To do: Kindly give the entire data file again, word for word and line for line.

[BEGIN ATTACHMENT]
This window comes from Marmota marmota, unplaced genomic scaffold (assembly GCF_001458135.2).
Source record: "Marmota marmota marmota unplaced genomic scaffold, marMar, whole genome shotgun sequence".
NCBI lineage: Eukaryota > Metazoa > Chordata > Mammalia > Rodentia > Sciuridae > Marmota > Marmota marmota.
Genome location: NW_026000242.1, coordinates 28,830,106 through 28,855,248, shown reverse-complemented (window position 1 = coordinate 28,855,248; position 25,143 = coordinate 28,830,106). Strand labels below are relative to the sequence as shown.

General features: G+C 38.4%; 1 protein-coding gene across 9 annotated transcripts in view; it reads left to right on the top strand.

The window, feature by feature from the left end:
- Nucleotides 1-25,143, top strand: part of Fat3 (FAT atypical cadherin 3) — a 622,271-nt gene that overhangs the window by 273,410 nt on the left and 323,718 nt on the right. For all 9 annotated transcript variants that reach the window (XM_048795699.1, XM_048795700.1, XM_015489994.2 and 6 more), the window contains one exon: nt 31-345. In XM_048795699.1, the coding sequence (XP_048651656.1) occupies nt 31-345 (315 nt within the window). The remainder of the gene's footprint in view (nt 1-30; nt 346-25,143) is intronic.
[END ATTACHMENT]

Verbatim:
This window comes from Marmota marmota, unplaced genomic scaffold (assembly GCF_001458135.2).
Source record: "Marmota marmota marmota unplaced genomic scaffold, marMar, whole genome shotgun sequence".
NCBI lineage: Eukaryota > Metazoa > Chordata > Mammalia > Rodentia > Sciuridae > Marmota > Marmota marmota.
Genome location: NW_026000242.1, coordinates 28,830,106 through 28,855,248, shown reverse-complemented (window position 1 = coordinate 28,855,248; position 25,143 = coordinate 28,830,106). Strand labels below are relative to the sequence as shown.

General features: G+C 38.4%; 1 protein-coding gene across 9 annotated transcripts in view; it reads left to right on the top strand.

The window, feature by feature from the left end:
- Nucleotides 1-25,143, top strand: part of Fat3 (FAT atypical cadherin 3) — a 622,271-nt gene that overhangs the window by 273,410 nt on the left and 323,718 nt on the right. For all 9 annotated transcript variants that reach the window (XM_048795699.1, XM_048795700.1, XM_015489994.2 and 6 more), the window contains one exon: nt 31-345. In XM_048795699.1, the coding sequence (XP_048651656.1) occupies nt 31-345 (315 nt within the window). The remainder of the gene's footprint in view (nt 1-30; nt 346-25,143) is intronic.